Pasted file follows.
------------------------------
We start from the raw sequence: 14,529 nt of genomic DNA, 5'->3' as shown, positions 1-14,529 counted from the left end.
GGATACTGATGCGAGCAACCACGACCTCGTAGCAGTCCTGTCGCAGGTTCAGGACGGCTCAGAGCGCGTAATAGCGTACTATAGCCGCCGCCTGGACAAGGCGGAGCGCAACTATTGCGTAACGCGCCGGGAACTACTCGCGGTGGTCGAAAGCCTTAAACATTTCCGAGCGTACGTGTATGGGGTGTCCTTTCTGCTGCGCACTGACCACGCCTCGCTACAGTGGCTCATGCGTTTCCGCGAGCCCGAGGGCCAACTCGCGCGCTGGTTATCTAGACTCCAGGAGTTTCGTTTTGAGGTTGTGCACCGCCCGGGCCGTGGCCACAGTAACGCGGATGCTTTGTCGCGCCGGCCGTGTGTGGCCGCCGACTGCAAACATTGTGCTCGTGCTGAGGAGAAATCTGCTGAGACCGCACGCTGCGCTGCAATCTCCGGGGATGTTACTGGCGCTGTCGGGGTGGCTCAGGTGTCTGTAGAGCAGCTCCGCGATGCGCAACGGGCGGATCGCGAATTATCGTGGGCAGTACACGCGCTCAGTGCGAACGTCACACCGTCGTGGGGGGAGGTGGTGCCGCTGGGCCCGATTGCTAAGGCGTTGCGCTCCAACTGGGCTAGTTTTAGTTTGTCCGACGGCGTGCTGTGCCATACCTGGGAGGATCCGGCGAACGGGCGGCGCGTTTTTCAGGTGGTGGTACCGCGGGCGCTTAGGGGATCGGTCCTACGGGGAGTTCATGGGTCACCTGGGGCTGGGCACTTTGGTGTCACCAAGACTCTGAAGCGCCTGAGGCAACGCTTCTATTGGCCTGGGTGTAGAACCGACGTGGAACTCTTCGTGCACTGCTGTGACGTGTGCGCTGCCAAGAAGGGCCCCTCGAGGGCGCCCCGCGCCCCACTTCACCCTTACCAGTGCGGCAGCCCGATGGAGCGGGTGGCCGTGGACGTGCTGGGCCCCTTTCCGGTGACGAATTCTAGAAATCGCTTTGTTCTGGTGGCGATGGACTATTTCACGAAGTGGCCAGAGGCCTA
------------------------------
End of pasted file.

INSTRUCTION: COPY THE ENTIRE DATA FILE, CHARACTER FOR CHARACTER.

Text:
We start from the raw sequence: 14,529 nt of genomic DNA, 5'->3' as shown, positions 1-14,529 counted from the left end.
GGATACTGATGCGAGCAACCACGACCTCGTAGCAGTCCTGTCGCAGGTTCAGGACGGCTCAGAGCGCGTAATAGCGTACTATAGCCGCCGCCTGGACAAGGCGGAGCGCAACTATTGCGTAACGCGCCGGGAACTACTCGCGGTGGTCGAAAGCCTTAAACATTTCCGAGCGTACGTGTATGGGGTGTCCTTTCTGCTGCGCACTGACCACGCCTCGCTACAGTGGCTCATGCGTTTCCGCGAGCCCGAGGGCCAACTCGCGCGCTGGTTATCTAGACTCCAGGAGTTTCGTTTTGAGGTTGTGCACCGCCCGGGCCGTGGCCACAGTAACGCGGATGCTTTGTCGCGCCGGCCGTGTGTGGCCGCCGACTGCAAACATTGTGCTCGTGCTGAGGAGAAATCTGCTGAGACCGCACGCTGCGCTGCAATCTCCGGGGATGTTACTGGCGCTGTCGGGGTGGCTCAGGTGTCTGTAGAGCAGCTCCGCGATGCGCAACGGGCGGATCGCGAATTATCGTGGGCAGTACACGCGCTCAGTGCGAACGTCACACCGTCGTGGGGGGAGGTGGTGCCGCTGGGCCCGATTGCTAAGGCGTTGCGCTCCAACTGGGCTAGTTTTAGTTTGTCCGACGGCGTGCTGTGCCATACCTGGGAGGATCCGGCGAACGGGCGGCGCGTTTTTCAGGTGGTGGTACCGCGGGCGCTTAGGGGATCGGTCCTACGGGGAGTTCATGGGTCACCTGGGGCTGGGCACTTTGGTGTCACCAAGACTCTGAAGCGCCTGAGGCAACGCTTCTATTGGCCTGGGTGTAGAACCGACGTGGAACTCTTCGTGCACTGCTGTGACGTGTGCGCTGCCAAGAAGGGCCCCTCGAGGGCGCCCCGCGCCCCACTTCACCCTTACCAGTGCGGCAGCCCGATGGAGCGGGTGGCCGTGGACGTGCTGGGCCCCTTTCCGGTGACGAATTCTAGAAATCGCTTTGTTCTGGTGGCGATGGACTATTTCACGAAGTGGCCAGAGGCCTA